3. The best estimate of the highest tax rate that would be required to be levied to fund the bond issue, based on estimated assessed xvaluations available at the time of filing of this statement, is $0.00822 per $100 ($8.22 per $100,000) of assessed valuation, which is projected to be the same in every fiscal year that the bonds remain outstanding.

Voters should note that estimated tax rates are based on the ASSESSED VALUE of taxable property on the County’s official tax rolls, not on the property’s market value, which could be more or less than the assessed value. In addition, taxpayers eligible for a property tax exemption, such as the homeowner’s exemption, will be taxed at a lower effective tax rate than described above. Certain taxpayers may also be eligible to postpone payment of taxes. Property owners should consult their own property tax bills and tax advisors to determine their property’s assessed value and any applicable tax exemptions.

Attention of all voters is directed to the fact that the foregoing information is based upon the District’s projections and estimates only, which are not binding upon the District. The actual tax rates and the years in which they will apply may vary from those presently estimated, due to variations from these estimates in the timing of bond sales, the amount of bonds sold and market interest rates at the time of each sale, and actual assessed valuations over the term of repayment of the bonds. The dates of sale and the amount of bonds sold at any given time will be determined by the District based on need for project funds and other factors. The actual interest rates at which the bonds will be sold will depend on the bond market at the time of each sale. Actual future assessed valuation will depend upon the amount and value of taxable property within the District as determined by the County Assessor in the annual assessment and the equalization process.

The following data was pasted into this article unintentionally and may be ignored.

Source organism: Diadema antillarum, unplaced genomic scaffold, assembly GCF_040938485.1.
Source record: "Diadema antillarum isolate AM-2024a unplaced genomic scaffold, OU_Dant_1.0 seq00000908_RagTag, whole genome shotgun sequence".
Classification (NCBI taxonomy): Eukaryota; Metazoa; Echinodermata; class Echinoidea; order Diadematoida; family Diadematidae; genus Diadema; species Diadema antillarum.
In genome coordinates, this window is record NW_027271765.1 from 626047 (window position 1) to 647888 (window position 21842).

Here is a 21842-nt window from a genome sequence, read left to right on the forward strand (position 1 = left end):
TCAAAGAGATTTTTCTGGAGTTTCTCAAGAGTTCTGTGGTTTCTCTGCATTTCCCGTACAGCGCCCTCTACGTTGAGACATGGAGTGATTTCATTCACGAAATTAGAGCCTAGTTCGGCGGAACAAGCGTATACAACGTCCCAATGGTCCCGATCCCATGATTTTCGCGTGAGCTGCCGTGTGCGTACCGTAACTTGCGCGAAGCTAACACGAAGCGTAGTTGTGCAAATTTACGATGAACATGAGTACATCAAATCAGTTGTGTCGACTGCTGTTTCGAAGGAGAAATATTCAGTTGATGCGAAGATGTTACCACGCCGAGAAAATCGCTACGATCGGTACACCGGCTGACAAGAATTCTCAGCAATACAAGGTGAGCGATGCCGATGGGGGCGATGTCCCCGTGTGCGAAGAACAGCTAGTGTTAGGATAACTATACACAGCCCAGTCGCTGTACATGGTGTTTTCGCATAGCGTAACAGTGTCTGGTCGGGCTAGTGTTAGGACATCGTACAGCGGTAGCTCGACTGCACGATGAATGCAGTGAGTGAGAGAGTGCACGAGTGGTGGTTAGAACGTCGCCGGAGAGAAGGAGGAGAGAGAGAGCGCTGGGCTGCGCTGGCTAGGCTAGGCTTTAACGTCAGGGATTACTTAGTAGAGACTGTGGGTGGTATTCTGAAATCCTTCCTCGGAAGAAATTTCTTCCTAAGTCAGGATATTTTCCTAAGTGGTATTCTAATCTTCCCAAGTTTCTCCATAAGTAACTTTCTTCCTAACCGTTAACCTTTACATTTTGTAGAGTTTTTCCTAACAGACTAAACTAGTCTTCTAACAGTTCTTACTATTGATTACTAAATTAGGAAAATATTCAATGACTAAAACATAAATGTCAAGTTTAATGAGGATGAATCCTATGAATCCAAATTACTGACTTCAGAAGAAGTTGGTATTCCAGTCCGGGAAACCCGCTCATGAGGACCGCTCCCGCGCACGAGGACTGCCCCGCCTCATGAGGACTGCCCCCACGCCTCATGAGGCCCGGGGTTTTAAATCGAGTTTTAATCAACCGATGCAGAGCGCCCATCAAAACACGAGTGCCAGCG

/s/ James Keller
Deputy Chancellor
San Mateo County Community College District